Trade Unions in South African law, explained

Workers of the Palace Hotel - part of Marriott Hotels - are on strike in October 2018 in San Francisco to fight for higher wages, workplace security and job safety. (more details at

Recently trade unions have been in the news frequently related to unionisation happening in the United States. However, in South Africa, there is a long and robust history of trade unions. They have always been an important part of the South African political and economic landscape. But what exactly are trade unions and where do they fit into South African society?

This is part one of a series that will look at trade unions in South Africa.  

Firstly, what is a trade union?

The short and simple explanation is that a trade union is an organisation formed by workers in the same or similar industry. It is meant to work for the common interests of its members. These common interests include fair pay, equal and good working conditions and other such benefits. The trade union is meant to provide a link between management and workers. It is so that workers do not have to fight and negotiate for better working conditions and so on. Instead they have an organisation who are legally bound to protect their rights. It is a collective bargaining voice that can be used in front of the management of a company or the entire industry. 

Trade unions do not operate only for a single company. Instead they usually operate for an entire industry. This is why there are times when an entire industry or sector will go on strike due to a breakdown in negotiating between the trade unions and the industry players. Trade unions are membership-based organisations. This means one of the trade union’s primary functions is to look after the needs of its members. This means listening and taking into consideration members and their views during negotiations and other decision-making processes.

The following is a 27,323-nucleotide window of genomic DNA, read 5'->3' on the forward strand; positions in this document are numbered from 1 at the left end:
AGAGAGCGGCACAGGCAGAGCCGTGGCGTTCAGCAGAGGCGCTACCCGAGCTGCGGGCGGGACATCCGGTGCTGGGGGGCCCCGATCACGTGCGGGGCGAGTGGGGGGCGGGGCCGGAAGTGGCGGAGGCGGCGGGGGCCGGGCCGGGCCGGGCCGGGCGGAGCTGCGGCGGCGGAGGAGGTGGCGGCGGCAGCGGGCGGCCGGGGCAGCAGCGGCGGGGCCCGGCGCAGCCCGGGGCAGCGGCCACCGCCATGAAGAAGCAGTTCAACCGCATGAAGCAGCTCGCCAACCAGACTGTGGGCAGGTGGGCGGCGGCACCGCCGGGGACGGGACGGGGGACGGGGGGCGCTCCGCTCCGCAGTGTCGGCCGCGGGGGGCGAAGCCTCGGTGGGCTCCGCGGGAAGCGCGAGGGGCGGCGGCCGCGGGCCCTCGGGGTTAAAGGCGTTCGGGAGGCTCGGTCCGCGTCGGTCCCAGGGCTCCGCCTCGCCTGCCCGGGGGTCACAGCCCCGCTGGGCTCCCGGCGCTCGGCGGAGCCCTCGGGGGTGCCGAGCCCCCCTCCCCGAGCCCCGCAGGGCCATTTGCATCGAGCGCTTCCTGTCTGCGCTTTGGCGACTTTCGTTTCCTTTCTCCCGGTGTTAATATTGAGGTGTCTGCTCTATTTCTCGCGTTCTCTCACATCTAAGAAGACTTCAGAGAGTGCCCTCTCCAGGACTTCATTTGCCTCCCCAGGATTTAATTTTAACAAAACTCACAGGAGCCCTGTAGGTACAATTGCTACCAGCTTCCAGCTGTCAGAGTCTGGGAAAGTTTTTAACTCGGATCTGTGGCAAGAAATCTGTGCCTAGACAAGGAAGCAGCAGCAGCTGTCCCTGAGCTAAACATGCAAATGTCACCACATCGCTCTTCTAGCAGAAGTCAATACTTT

While trade unions have existed for many years in South Africa, it was in the post-1994 period that they were recognised within the South African constitution. Trade unions 


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Trade Unions within the South African constitution 

Trade unions in South Africa were recognised within the 1996 constitution. It provided for the right for workers to join trade unions and for unions to collectively bargain and strike. In Chapter two in the Bill of Rights, section 23 deals with labour practices and mentions trade unions. It says that everyone has the right to fair labour practices which includes forming and joining a trade union. Every worker has the right to join a trade union. The section also says that every trade union has the right to engage in collective bargaining. 

The Labour Relations Act of 1995 established the legalities and working framework for unions and employers. It aimed to regulate the organisational rights of trade unions. Additionally, the act aimed to provide for a simplified procedure for the registration of trade unions and employers’ organisations. Along with the legislation aimed to ensure fairness, three organisations were created to advance workers’ rights. These are the National Economic Development and Labour Council (NEDLAC), the Labour Court, and the Commission for Conciliation, Mediation and Arbitration (CCMA). 

Trade unions and registration 

While any worker can register to join a trade union, another important question is how do trade unions start in the first place. The Labour Relations Act guides the registration of trade unions. It explains in detail the requirements for the registration of a trade union. The act says that any trade union may apply to the registrar for registration if they meet four initial requirements. 

These are:

  • it has adopted a name that meets the requirements of subsection (4);
  • it has adopted a constitution that meets the requirements of subsections (5) and (6);
  • it has an address in the Republic; and
  • it is independent 

The act then explains the other facets of the registration process. In South Africa, there are many different trade unions. 

The next part of the series will look at the different trade unions in South Africa and their histories.  

Featured image via Wikicommons